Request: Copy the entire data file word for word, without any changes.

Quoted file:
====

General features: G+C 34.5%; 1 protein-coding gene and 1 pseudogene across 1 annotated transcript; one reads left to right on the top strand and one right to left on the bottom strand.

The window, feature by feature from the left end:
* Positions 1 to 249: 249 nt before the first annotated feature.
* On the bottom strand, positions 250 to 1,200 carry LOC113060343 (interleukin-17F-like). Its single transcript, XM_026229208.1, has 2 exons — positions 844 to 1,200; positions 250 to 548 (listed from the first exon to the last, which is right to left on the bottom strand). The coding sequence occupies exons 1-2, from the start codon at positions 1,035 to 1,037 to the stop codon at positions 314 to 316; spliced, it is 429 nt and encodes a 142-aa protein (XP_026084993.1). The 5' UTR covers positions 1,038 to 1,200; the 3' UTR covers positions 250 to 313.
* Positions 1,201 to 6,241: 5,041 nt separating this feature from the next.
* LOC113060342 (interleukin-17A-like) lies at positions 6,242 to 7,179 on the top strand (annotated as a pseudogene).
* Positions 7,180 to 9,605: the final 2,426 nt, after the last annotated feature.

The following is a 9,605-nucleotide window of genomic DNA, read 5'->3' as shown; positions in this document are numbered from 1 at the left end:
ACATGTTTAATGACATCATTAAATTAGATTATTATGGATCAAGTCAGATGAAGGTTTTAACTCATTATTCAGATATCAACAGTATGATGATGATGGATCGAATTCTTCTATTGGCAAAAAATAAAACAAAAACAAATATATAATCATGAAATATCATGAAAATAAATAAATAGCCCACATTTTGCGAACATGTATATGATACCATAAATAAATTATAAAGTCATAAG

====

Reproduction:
General features: G+C 34.5%; 1 protein-coding gene and 1 pseudogene across 1 annotated transcript; one reads left to right on the top strand and one right to left on the bottom strand.

The window, feature by feature from the left end:
* Positions 1 to 249: 249 nt before the first annotated feature.
* On the bottom strand, positions 250 to 1,200 carry LOC113060343 (interleukin-17F-like). Its single transcript, XM_026229208.1, has 2 exons — positions 844 to 1,200; positions 250 to 548 (listed from the first exon to the last, which is right to left on the bottom strand). The coding sequence occupies exons 1-2, from the start codon at positions 1,035 to 1,037 to the stop codon at positions 314 to 316; spliced, it is 429 nt and encodes a 142-aa protein (XP_026084993.1). The 5' UTR covers positions 1,038 to 1,200; the 3' UTR covers positions 250 to 313.
* Positions 1,201 to 6,241: 5,041 nt separating this feature from the next.
* LOC113060342 (interleukin-17A-like) lies at positions 6,242 to 7,179 on the top strand (annotated as a pseudogene).
* Positions 7,180 to 9,605: the final 2,426 nt, after the last annotated feature.

The following is a 9,605-nucleotide window of genomic DNA, read 5'->3' as shown; positions in this document are numbered from 1 at the left end:
ACATGTTTAATGACATCATTAAATTAGATTATTATGGATCAAGTCAGATGAAGGTTTTAACTCATTATTCAGATATCAACAGTATGATGATGATGGATCGAATTCTTCTATTGGCAAAAAATAAAACAAAAACAAATATATAATCATGAAATATCATGAAAATAAATAAATAGCCCACATTTTGCGAACATGTATATGATACCATAAATAAATTATAAAGTCATAAG